For Immediate Release, January 12, 2021
Kristine Akland, (406) 544-9863, email@example.com
Lawsuit Launched to Protect American Burying Beetle From Extinction
Trump’s Gutting of Protections Has Put Vanishing Insect at Immediate Risk
WASHINGTON— The Center for Biological Diversity filed a formal notice today of its intent to sue the Trump administration’s U.S. Fish and Wildlife Service for downlisting the American burying beetle from endangered to threatened. The Service reduced the species’ level of federal protection despite its own admission that climate change and habitat destruction have put it on the brink of extinction.
“Far from having recovered, this striking orange-and-black beetle is facing dire threats from climate change and habitat destruction,” said Kristine Akland, a staff attorney at the Center. “The Trump administration’s gutting of its protections was nothing but a gift to the oil and gas industry.”
The glamorous-looking beetles, whose curious mating habits involve meeting over an animal carcass that the males can smell from two miles away, were first protected under the Endangered Species Act in 1989. Their downlisting came in response to a 2015 petition from the Independent Petroleum Association of America, which had direct access to Trump administration officials during the process.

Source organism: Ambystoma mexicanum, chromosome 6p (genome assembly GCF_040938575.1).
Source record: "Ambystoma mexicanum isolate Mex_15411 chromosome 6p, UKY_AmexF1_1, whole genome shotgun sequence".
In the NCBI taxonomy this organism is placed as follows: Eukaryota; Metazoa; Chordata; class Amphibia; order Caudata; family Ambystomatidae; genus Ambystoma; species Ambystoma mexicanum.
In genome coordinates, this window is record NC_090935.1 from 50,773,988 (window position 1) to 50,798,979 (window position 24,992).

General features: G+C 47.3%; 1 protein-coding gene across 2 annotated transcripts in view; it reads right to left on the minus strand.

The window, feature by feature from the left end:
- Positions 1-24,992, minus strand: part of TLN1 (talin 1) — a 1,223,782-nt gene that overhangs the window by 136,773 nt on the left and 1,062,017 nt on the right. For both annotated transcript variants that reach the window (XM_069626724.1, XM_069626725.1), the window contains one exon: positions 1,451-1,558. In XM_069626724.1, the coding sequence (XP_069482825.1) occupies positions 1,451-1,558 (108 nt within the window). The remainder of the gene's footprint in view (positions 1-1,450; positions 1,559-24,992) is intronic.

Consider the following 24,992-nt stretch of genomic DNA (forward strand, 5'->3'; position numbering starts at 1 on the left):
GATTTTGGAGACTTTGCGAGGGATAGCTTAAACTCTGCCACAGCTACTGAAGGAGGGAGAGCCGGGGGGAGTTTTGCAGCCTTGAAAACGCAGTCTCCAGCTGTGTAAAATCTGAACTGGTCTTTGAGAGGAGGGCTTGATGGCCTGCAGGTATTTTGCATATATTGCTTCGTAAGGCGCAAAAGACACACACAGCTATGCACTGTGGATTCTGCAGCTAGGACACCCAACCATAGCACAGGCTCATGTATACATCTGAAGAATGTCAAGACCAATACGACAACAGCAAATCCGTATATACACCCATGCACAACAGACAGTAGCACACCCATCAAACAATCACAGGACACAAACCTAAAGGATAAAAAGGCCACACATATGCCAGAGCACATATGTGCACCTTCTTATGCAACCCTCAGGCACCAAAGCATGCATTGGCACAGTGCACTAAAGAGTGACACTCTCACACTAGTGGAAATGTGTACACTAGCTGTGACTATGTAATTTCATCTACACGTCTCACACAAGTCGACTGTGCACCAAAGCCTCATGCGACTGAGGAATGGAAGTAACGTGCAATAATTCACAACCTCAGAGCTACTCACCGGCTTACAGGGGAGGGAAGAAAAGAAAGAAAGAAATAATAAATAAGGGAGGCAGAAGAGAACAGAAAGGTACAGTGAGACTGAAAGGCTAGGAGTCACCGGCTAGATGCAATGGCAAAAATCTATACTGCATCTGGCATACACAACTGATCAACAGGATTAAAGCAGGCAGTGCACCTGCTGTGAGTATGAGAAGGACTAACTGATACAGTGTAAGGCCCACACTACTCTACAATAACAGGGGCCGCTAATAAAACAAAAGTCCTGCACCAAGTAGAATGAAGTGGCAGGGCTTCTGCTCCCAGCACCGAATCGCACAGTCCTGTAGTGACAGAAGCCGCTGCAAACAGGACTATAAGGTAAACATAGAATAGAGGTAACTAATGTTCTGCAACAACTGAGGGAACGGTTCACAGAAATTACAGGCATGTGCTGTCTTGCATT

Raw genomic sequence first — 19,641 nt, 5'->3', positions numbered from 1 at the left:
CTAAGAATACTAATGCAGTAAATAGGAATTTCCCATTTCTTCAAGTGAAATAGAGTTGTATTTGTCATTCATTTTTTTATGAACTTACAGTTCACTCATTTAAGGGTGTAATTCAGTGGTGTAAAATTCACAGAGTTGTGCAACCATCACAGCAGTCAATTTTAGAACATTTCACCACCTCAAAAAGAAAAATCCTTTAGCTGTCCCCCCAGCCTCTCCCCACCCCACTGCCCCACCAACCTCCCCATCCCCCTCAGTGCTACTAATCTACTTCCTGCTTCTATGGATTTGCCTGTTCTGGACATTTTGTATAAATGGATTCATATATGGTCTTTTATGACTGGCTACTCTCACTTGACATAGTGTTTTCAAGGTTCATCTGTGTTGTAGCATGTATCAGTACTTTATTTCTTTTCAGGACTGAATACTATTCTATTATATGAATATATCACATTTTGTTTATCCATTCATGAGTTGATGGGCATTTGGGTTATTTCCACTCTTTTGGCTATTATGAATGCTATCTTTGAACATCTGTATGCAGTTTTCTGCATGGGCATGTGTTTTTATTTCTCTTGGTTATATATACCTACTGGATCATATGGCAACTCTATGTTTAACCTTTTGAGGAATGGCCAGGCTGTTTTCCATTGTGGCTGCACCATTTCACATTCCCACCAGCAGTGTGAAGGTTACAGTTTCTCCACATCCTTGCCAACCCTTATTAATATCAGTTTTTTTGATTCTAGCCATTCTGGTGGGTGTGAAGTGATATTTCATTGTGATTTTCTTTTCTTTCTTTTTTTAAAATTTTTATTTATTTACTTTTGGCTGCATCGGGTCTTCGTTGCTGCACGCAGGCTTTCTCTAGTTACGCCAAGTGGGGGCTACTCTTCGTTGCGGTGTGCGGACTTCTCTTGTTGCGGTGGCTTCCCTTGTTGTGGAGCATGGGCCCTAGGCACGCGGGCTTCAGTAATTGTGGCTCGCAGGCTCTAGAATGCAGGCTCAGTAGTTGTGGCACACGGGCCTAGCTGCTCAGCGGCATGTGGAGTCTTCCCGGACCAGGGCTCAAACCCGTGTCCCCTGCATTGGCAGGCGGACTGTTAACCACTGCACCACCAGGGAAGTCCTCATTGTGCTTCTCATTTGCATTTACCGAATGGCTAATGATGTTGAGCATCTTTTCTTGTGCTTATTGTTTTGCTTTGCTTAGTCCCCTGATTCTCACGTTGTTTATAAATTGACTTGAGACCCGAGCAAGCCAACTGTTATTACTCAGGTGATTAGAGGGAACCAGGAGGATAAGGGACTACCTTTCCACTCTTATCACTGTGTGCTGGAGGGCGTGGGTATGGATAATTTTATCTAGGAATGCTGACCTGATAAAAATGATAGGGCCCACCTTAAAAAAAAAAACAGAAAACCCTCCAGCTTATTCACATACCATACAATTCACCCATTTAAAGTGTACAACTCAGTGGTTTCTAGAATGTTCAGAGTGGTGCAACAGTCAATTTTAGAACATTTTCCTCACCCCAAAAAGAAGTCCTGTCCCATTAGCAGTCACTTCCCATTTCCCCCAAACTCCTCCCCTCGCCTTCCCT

The Service’s decision disregarded its own science, which found the American burying beetle continues to “be exposed to the factors that led to listing as well as factors that have come to light since then.” The Service acknowledged that threats to the beetle are causing — and will continue to cause — a dwindling population but came to the illogical and unsupported conclusion that the beetle is on the road to recovery.
“The American burying beetle’s story is not one of success,” said Akland. “The Center brings this challenge because without the protections of endangered status, the American burying beetle will soon join the multitude of species driven to extinction.”
Researchers have called the American burying beetle’s decline “one of the most disastrous declines of an insect’s range ever to be recorded.” Once ubiquitous across the entire eastern United States, the beetle has been extirpated from more than 90% of its historic range. Reports published by the Service predict that within the next 20-40 years, climate change and habitat destruction will cause its extirpation from a further 59% of its current range.
It now lives in a small number of isolated populations in states on the fringes of its range, including Oklahoma, Nebraska and Rhode Island.
The Center for Biological Diversity is a national, nonprofit conservation organization with more than 1.7 million members and online activists dedicated to the protection of endangered species and wild places.